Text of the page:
All-terrain vehicles, or ATVs, provide a world of high-energy, blood-pumping thrill and enjoyment for the teen years and upward. Running an ATV business is rewarding since you can partake in contagious happiness every working day while maintaining an active lifestyle outdoors. The more involved you are in motoring, the less staff you have to hire; thus, the better off your business’s bottom line will be.
Things You Will Need
Ensure the necessary prerequisites are fulfilled. You will need access to urban- or rural-themed private land where your customers can ride their ATVs. Unless you already own a large amount of land, buying property outright solely for the purpose of starting an ATV business might not be worth the investment. Consider renting until the business is established. Make sure the property has a garage for storing the ATVs or that you will be able to build one.
Collate your ideas into a business plan. This will serve both as an operational plan during the business’s first year and will be a crucial tool in securing external investment to start your business--unless, of course, you happen to be sitting on a pile of money.
Purchase your fleet of ATVs. Your ATVs should provide the bare, basic features; luxury options are not necessary in this type of business. Whether you choose to haggle with a dealership for new ATVs or troll secondhand markets for hidden gems, depends on your time and financial constraints.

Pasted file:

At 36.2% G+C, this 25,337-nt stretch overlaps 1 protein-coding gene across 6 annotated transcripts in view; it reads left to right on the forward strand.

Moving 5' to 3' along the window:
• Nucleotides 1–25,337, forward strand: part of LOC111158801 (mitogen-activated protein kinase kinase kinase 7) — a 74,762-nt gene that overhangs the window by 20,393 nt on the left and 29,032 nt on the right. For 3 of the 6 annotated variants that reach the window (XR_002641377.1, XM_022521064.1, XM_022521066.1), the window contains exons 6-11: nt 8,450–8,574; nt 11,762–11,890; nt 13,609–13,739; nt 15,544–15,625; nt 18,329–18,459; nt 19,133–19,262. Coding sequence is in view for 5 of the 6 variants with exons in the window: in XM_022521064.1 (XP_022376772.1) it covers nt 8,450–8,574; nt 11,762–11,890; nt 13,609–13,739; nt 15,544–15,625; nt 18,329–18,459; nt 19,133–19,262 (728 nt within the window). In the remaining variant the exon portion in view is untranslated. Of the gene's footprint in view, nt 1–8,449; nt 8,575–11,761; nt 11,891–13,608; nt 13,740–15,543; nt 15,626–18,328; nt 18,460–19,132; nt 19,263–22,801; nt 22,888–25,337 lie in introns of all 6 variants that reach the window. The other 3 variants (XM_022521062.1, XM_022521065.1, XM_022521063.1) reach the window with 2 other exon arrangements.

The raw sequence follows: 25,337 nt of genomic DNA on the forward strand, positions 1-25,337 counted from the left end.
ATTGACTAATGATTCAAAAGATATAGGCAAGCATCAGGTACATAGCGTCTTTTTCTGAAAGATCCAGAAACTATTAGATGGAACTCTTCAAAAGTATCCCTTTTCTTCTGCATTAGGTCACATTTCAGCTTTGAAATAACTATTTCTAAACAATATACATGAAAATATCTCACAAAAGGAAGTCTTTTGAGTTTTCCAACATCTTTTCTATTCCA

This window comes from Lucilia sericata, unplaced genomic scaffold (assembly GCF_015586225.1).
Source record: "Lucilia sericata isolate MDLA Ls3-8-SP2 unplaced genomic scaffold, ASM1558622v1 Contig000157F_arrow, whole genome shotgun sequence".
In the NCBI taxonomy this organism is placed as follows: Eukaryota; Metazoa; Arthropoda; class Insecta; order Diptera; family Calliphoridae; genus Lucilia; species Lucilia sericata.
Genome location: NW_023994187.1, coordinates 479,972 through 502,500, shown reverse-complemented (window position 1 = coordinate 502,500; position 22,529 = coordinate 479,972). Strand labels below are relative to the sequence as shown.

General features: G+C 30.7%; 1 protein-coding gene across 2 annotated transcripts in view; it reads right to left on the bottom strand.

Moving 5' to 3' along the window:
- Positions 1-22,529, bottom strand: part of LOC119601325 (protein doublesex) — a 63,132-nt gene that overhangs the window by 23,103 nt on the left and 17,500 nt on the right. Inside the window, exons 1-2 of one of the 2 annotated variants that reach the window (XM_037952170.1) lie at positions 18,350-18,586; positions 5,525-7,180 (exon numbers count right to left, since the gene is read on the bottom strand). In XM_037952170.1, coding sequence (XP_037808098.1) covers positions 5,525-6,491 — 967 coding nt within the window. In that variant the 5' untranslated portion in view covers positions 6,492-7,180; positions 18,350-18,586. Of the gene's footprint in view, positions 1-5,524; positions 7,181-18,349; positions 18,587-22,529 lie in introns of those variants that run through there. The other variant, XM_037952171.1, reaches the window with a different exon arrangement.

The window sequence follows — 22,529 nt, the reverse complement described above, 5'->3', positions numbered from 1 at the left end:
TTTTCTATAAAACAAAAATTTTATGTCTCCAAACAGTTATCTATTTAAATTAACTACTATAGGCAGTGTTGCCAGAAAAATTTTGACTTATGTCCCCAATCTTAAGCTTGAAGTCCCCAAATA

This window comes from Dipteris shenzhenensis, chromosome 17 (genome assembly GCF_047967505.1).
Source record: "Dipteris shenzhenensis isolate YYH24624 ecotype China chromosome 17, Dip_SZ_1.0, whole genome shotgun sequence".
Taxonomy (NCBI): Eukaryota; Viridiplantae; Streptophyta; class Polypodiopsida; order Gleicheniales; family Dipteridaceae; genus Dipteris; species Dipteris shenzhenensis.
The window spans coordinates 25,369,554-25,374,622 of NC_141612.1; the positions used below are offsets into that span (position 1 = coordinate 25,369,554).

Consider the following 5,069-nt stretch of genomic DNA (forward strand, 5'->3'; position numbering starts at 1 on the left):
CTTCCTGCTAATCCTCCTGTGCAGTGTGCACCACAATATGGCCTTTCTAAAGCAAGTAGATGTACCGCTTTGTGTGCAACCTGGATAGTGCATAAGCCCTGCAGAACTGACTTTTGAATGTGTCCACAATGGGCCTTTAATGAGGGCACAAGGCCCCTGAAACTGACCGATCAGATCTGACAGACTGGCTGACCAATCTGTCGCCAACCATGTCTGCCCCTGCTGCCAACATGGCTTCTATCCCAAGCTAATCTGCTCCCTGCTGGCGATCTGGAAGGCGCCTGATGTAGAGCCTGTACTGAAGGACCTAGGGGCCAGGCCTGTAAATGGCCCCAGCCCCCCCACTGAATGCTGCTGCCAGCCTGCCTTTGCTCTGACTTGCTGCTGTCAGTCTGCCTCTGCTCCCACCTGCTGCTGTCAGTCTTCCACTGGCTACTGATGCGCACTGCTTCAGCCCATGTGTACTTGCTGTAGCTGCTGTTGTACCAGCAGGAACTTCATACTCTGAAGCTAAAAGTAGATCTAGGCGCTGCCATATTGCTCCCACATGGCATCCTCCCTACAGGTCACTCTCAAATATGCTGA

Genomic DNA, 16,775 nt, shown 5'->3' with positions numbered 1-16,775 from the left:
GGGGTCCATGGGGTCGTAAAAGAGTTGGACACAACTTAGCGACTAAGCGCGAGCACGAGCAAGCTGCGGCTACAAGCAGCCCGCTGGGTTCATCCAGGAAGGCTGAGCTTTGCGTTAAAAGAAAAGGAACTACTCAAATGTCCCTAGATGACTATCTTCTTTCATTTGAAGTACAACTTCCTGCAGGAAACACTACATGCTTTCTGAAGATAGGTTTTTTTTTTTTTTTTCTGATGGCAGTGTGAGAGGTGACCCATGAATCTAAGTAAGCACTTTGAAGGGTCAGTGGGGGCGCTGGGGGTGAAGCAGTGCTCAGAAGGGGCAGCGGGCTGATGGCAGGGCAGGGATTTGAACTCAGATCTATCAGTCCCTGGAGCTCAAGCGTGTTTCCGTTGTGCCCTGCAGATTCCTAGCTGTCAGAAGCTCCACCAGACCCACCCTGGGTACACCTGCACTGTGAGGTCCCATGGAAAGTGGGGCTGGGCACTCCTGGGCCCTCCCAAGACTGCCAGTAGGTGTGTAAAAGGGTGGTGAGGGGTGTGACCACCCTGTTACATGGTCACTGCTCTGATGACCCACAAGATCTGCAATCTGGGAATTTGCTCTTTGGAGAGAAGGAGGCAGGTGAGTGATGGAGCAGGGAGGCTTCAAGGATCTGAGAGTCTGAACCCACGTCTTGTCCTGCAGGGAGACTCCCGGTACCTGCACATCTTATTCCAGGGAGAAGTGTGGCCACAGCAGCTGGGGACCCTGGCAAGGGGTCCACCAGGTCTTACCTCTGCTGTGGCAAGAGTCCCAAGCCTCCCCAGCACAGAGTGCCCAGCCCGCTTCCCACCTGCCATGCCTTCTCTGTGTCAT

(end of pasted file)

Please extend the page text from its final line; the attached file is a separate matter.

If you can’t perform basic mechanical servicing of ATVs, either hire a full-time mechanic to assist in the operation of the business or at least have one on-call to provide services when necessary.
Shop around for appropriate business insurance. Browse insurance quote comparison websites to find the cheapest deal. Once you have a quote, spend some more time contacting companies directly to see if they’ll match or beat your existing offer.
Check out your state's registration, titling and licensing requirements at your local motor vehicle department. Federal laws also apply to ATVs. See the Resources section on this page for links to state and federal laws.
Organize a standard tour route. Ideally, your route should have customers traverse a range of surfaces and obstacles.
Promote your ATV business by setting up a website with photos of the terrain, ATVs, a price list and your contact details. Further advertise your business with local tourism agencies and hotels.